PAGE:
Panel presenters and topics will include:
  • Emily Crick - MPhil Candidate at Swansea University - "A Brief History of International Drug Laws and the Absence of Gender"
  • Jane Slater - Operations and Fundraising Manager, Transform Drug Policy Foundation - "Gender: Counting the Costs of the Drug War"
  • Francesca Tronco Garcia - former member of the United Nations Office for the High Commissioner of Human Rights in Mexico - "Obscurity and Impunity: An Overview of the Gendered Effects of the Militarization Under the Mexican War on Drugs"
For more information, please read the flyer below.

Friday, November 11, 2011

Parliamentary Motion calls for Impact Assessment of the Misuse of Drugs Act

The following Early Day Motion has been tabled in the UK parliament

"That this House notes the serious harm caused by drugs; recognises the need for evidence-based policy making with a clear focus on prevention and harm-reduction; and calls on the Government to establish an independent panel tasked with carrying out an impact assessment of the Misuse of Drugs Act 1971, reviewing the approach adopted by other countries, and making recommendations for reform."

It has so far been supported by

Tom Brake09/11/2011Carshalton & WallingtonLiberal DemocratProposed
Peter Bottomley09/11/2011Worthing WestConservativeSeconded
Bob Ainsworth09/11/2011Coventry North EastLabourSeconded
Caroline Lucas09/11/2011Brighton, PavilionGreenSeconded
Julian Huppert09/11/2011CambridgeLiberal DemocratSeconded
Paul Flynn09/11/2011Newport WestLabourSeconded
John McDonnell09/11/2011Hayes & HarlingtonLabourSigned
Andrew George10/11/2011St IvesLiberal DemocratSigned
Jonathan Edwards10/11/2011Carmarthen East Plaid CymruSigned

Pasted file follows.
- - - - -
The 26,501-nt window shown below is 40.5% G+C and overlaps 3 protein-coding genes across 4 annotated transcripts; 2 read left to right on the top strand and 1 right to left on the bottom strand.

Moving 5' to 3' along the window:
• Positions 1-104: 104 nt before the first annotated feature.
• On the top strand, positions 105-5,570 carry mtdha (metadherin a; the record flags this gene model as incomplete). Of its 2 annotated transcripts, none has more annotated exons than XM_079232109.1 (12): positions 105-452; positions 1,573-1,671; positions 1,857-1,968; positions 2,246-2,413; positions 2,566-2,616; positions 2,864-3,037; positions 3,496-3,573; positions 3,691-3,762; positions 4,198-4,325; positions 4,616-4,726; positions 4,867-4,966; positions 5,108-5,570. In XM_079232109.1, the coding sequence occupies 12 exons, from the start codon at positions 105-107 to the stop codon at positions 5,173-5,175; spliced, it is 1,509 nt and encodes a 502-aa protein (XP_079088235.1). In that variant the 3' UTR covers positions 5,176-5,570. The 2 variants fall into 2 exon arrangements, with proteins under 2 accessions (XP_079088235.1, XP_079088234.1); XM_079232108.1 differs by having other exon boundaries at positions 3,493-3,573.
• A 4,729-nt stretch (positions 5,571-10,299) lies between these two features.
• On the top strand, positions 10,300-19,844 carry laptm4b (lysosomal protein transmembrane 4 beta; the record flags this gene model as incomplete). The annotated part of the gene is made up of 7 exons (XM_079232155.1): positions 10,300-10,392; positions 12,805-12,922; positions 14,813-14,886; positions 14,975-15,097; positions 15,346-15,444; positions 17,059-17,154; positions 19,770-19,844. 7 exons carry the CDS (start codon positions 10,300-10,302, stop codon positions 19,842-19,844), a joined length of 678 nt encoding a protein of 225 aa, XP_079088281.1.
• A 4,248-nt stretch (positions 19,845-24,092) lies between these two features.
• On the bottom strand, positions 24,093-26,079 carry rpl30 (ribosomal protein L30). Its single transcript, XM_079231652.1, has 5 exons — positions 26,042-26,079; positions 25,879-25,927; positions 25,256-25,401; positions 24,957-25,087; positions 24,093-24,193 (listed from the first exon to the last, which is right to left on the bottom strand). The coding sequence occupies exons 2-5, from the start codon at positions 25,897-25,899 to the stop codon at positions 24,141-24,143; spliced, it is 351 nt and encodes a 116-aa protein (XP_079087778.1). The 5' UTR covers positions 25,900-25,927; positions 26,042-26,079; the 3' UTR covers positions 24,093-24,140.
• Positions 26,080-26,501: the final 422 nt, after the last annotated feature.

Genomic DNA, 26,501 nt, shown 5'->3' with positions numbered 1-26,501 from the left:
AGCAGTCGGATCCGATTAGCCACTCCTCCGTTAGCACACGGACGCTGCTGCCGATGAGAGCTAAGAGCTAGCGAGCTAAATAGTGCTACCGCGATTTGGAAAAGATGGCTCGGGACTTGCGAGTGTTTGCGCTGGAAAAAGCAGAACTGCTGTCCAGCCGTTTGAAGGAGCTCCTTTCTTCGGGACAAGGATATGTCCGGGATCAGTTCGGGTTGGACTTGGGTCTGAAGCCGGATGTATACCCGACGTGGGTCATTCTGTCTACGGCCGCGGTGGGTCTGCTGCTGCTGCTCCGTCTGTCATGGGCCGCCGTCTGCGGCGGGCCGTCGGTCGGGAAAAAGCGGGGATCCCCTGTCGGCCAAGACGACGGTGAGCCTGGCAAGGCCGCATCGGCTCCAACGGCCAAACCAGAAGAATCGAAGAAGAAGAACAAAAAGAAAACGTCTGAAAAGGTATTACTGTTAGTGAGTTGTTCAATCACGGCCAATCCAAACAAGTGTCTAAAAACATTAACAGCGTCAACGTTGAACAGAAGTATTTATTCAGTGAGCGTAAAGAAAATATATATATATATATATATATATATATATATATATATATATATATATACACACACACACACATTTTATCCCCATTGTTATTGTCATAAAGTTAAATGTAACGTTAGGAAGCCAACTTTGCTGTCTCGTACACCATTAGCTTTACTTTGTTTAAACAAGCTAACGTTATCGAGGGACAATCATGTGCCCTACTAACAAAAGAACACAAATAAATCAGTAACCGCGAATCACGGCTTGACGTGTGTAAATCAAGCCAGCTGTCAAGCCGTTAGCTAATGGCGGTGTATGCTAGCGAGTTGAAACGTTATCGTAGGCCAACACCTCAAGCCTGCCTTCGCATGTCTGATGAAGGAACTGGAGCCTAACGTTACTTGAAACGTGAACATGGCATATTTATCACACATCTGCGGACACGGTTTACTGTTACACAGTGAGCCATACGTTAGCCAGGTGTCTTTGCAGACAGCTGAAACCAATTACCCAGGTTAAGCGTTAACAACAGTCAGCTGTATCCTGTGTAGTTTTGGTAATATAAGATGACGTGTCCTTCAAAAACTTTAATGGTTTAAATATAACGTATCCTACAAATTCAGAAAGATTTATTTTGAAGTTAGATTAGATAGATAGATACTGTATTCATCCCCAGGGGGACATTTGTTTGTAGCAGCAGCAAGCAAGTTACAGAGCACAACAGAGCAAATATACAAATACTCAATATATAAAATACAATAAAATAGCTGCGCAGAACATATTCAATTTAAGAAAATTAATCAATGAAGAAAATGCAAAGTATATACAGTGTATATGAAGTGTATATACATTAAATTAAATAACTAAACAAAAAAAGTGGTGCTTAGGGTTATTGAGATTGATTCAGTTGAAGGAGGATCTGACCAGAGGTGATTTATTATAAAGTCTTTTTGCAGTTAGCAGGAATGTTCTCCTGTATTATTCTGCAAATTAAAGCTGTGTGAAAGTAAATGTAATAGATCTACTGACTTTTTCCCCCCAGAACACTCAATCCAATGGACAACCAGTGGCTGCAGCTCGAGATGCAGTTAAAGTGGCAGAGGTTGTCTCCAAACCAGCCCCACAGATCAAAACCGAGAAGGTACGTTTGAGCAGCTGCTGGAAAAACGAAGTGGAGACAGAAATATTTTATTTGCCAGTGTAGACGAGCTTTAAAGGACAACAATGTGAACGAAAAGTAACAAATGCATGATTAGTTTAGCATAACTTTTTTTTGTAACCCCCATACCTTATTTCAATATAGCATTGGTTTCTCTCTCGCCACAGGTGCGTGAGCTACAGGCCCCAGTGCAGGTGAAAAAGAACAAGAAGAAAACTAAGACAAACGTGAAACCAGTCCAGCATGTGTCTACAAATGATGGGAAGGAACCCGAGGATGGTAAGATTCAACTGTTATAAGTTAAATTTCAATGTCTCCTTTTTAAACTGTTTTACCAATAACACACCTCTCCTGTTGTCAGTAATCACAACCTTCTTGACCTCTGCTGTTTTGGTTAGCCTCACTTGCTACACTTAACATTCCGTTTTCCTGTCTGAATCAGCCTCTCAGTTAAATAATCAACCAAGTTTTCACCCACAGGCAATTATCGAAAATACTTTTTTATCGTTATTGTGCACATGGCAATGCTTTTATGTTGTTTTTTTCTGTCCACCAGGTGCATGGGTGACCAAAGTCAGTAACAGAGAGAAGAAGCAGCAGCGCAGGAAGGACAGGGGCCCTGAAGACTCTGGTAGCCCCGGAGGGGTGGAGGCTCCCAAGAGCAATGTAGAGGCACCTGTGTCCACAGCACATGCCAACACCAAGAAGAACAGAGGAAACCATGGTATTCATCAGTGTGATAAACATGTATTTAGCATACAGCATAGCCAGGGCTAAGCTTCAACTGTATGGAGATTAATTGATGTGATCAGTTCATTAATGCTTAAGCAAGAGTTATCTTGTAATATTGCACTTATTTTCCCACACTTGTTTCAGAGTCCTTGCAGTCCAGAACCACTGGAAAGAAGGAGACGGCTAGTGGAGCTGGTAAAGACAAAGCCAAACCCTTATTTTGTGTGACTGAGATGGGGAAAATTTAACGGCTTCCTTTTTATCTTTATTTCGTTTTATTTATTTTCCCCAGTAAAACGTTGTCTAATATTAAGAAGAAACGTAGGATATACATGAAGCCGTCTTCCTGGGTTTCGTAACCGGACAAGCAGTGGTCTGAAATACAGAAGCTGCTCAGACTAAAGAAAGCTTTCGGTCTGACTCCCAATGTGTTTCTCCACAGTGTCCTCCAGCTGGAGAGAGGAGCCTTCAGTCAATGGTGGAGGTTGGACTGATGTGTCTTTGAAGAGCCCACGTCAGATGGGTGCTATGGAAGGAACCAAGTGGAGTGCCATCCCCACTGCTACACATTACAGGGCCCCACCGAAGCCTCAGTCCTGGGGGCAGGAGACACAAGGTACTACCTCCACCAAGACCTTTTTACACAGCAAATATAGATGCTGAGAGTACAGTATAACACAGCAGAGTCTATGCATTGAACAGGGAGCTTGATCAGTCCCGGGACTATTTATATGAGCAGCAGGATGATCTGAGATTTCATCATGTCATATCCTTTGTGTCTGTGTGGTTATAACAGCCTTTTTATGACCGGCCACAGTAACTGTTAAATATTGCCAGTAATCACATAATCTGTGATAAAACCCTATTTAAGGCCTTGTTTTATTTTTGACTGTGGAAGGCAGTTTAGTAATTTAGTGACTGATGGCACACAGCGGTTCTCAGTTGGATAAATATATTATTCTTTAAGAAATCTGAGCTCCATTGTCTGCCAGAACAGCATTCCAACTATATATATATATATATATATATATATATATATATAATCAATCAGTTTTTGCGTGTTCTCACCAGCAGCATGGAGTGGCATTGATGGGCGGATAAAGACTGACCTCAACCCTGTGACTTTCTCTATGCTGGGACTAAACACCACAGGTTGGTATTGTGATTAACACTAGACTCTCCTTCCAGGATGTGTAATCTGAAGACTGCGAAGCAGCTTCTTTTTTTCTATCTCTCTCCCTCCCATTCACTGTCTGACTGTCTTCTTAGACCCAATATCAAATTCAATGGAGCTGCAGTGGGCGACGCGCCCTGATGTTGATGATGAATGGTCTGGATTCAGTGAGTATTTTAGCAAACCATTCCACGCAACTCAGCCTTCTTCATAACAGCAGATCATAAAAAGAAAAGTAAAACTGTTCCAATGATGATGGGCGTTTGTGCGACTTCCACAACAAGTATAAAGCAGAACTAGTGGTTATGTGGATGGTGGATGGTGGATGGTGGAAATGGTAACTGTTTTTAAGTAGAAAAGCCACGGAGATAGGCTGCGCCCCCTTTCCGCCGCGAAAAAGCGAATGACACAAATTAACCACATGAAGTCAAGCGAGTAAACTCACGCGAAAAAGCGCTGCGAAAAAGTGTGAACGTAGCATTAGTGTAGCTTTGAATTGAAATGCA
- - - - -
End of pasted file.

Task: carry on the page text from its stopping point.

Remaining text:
You can follow the list of signatories of this EDM here, and find out more about  EDMs here.

Transform urges UK supporters to contact your local MP and encourage them to support this EDM (see comments below - this can really help, not least because there are many EDMs and MPs are not always aware of them all). You can also be clear that it is a call for an evidence based policy - not any given policy position, or party position.

Transform has been campaigning for an Impact Assessment for a number of years (see here for more information). You can find out more about Impact Assessments by reading this briefing produced by Transform and the International Drug Policy Consortium.

Tuesday, November 08, 2011

Thousands caned, whipped, lashed or flogged each year for drug and alcohol offences, says new report

We are pleased to copy the media release from Harm Reduction International (below) announcing their important new report published today, on the widespread illegal use of judicial corporal punishment for drug offences.

Governments cannot ‘brutalise their way out of a drug problem’, says international group